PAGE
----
Cranberry mimosa. Appoint one of the guests to be bartender (photo courtesy Ocean Spray).
 Cheese wreath. One of your creative guests may want to do something special with the cheese plate (photo courtesy Eat Wisconsin Cheese).
 Ask someone in advance to carve the turkey or ham (photo courtesy iGourmet).
 Ask someone to put on the coffee when the main course is over (photo courtesy Coffee Brewing Gear | Pinterest).
 Desserts: When someone asks if they can bring something, the answer is yes! (photo courtesy Eat Wisconsin Cheese).
If you’re hosting Christmas or any big dinner, here’s how you can make the event less stressful.
If you’re guesting, call the host in advance and offer your help (perhaps forward this email, if needed).
1. MAKE A LIST & CHECK IT TWICE
Before the big day, review the ingredients of everything you need, from nutmeg to fresh parsley to tea bags for the tea drinkers.
Candles? Check. Matches? Check. Whatever? Check. One year we actually ran out of salt!
2. CREATE A FLOW CHART
At least a day in advance, make a chart by time slot, of every task that has to be done. This should include everything from making recipes through setting the table through brewing the coffee.
Our list, which runs to two typed pages, specifies not just timing, but what pots, dishes and serving utensils will be used.
Who can help you with any task, large or small? Ask them in advance of the day. They’ll be glad to pitch in.
Don’t try to cook it all. In fact, most people will ask if they can bring something. Don’t hesitate to make your day easier and accept. Ask any good cook to make cranberry sauce, vegetables, a pie (even if you likersd to make your own pie, spare yourself!).
People who can’t cook can come a bit earlier to help set the table. Our friend Elizabeth, who loves to clean and tidy, arrives early to vacuum and add her touch to the room.
If you don’t have a help-yourself bar, ask someone to be the cocktail master, getting each person a beverage. This is a good job to make easy contact with all the other guests.
Ask someone to be the wine steward at dinner: uncorking bottles, pouring, seeing who wants a refill.
No task is too small. Even someone who doesn’t cook can dress the salad.
Arrange with the best carver to carve the ham/roast/turkey. One of our regular guests brings her own, just-sharpened, knives.
Assign a different person “table clearing duty” for each course. Some of our guests actually love to do this—it lets them get up and walk a bit. One person may offer to do it all! Tape instructions next to the sink, e.g.: (1) Rinse and put dishes in the dishwasher. (2) Place silver in the plastic bucket [our silver gets hand washed the next day]. (3) Fill pots with soap and water and leave on stove to soak.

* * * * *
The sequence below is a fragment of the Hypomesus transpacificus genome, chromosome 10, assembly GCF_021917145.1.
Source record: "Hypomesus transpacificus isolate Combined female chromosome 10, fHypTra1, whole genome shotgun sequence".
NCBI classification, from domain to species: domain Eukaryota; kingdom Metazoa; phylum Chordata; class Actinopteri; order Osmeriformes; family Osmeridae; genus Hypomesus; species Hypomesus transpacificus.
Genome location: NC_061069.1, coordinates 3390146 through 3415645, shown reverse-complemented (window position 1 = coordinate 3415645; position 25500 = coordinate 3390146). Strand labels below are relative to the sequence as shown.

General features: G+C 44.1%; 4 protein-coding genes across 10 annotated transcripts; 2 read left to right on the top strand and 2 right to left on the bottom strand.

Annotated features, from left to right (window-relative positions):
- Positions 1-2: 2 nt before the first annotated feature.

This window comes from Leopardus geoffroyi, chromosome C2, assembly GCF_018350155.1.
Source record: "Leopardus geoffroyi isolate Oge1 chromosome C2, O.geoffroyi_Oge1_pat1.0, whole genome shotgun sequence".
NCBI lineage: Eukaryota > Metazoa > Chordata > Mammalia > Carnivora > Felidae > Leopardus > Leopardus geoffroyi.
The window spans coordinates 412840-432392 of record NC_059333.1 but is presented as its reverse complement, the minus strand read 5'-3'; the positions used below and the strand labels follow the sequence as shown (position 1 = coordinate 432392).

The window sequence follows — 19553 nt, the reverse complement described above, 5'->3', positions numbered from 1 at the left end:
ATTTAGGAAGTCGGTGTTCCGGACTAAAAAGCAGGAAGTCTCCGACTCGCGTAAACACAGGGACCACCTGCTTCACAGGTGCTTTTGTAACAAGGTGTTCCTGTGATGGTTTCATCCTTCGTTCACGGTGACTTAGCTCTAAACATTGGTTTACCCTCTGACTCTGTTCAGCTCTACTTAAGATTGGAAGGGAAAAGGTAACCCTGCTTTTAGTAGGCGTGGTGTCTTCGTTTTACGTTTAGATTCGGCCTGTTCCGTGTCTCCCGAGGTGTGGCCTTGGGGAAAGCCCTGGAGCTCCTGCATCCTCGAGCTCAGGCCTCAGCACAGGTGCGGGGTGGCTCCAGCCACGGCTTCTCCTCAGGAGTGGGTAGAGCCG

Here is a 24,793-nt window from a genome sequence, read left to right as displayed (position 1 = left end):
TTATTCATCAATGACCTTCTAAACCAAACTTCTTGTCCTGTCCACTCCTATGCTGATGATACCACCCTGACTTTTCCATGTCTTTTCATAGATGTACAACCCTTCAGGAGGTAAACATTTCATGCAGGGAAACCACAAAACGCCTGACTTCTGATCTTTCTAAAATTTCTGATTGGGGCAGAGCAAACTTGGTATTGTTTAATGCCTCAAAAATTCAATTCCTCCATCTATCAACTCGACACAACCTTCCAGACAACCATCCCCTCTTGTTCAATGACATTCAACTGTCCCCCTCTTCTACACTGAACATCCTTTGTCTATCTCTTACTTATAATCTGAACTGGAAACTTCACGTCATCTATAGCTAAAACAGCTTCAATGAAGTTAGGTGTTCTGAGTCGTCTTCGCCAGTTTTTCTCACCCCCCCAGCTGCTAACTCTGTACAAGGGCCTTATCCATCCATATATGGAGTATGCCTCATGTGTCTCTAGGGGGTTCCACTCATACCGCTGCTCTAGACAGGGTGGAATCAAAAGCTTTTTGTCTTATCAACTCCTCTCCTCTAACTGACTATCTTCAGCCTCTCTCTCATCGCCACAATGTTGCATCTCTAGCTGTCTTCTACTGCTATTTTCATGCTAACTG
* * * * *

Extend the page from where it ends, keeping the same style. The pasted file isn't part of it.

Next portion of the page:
Select a “barista” to put the coffee on to brew, as soon as the main course is cleared from the table.
How about a wrap-up crew: literally, to wrap up the leftovers and stick them in the fridge. They may not do it the same way you’d do it, but it’s good enough for the night.
Put light eaters on “dessert detail”: They won’t be lolling in their chairs, overstuffed and undesirous of moving. The right person will be more than happy to slice, plate and bring plates to the table.
We’d like to take a moment to thank all of our helpers from Christmases past and future: Bingo, Charles, Claudio, Eitan, Elizabeth, Laura, Vivian: You rock!
Revisit your menu. Some of us are guilty of overkill: wanting to please everyone with everything—like serving roast potatoes and mashed potatoes.
Do you really need two different salads? Cranberry relish and cranberry sauce? Steamed vegetables for the dieters and a separate vegetable dish tossed in butter? And creamed onions?
For our mother, the answer was yes. She made at least two of every menu item, and three desserts. She was also on her feet in the kitchen the entire time.
We always commented about Mom, that if there wasn’t enough left over to serve another entire dinner, she hadn’t done her job. It was time to retire the tradition.
After killing ourselves for years to be our mother’s daughter, we realized: We’re not Mom. And no one but us will notice that there is only a turkey, and not a turkey, a ham and a roast.
Just make one of everything: Everyone will have plenty to eat. If dessert is just store-bought ice cream in holiday flavors, great.
And everyone, including the host[s], will have a great time!